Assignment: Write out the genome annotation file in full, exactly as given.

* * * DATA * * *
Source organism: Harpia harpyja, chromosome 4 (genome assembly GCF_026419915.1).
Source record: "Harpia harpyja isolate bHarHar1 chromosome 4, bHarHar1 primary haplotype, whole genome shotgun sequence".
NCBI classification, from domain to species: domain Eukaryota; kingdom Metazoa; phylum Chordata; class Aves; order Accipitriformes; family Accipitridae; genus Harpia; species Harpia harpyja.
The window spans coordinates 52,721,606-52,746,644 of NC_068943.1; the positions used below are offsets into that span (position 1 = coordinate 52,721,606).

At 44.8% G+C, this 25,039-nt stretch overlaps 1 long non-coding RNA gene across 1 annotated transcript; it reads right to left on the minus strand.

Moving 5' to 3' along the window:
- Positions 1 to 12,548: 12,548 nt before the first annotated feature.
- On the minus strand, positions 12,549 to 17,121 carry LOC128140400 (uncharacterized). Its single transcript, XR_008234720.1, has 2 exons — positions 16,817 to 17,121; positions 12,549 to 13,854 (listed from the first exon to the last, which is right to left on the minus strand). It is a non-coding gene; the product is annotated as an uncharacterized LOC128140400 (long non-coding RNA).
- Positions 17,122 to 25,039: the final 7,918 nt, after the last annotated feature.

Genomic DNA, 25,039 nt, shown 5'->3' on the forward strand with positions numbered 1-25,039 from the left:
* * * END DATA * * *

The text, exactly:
Source organism: Harpia harpyja, chromosome 4 (genome assembly GCF_026419915.1).
Source record: "Harpia harpyja isolate bHarHar1 chromosome 4, bHarHar1 primary haplotype, whole genome shotgun sequence".
NCBI classification, from domain to species: domain Eukaryota; kingdom Metazoa; phylum Chordata; class Aves; order Accipitriformes; family Accipitridae; genus Harpia; species Harpia harpyja.
The window spans coordinates 52,721,606-52,746,644 of NC_068943.1; the positions used below are offsets into that span (position 1 = coordinate 52,721,606).

At 44.8% G+C, this 25,039-nt stretch overlaps 1 long non-coding RNA gene across 1 annotated transcript; it reads right to left on the minus strand.

Moving 5' to 3' along the window:
- Positions 1 to 12,548: 12,548 nt before the first annotated feature.
- On the minus strand, positions 12,549 to 17,121 carry LOC128140400 (uncharacterized). Its single transcript, XR_008234720.1, has 2 exons — positions 16,817 to 17,121; positions 12,549 to 13,854 (listed from the first exon to the last, which is right to left on the minus strand). It is a non-coding gene; the product is annotated as an uncharacterized LOC128140400 (long non-coding RNA).
- Positions 17,122 to 25,039: the final 7,918 nt, after the last annotated feature.

Genomic DNA, 25,039 nt, shown 5'->3' on the forward strand with positions numbered 1-25,039 from the left: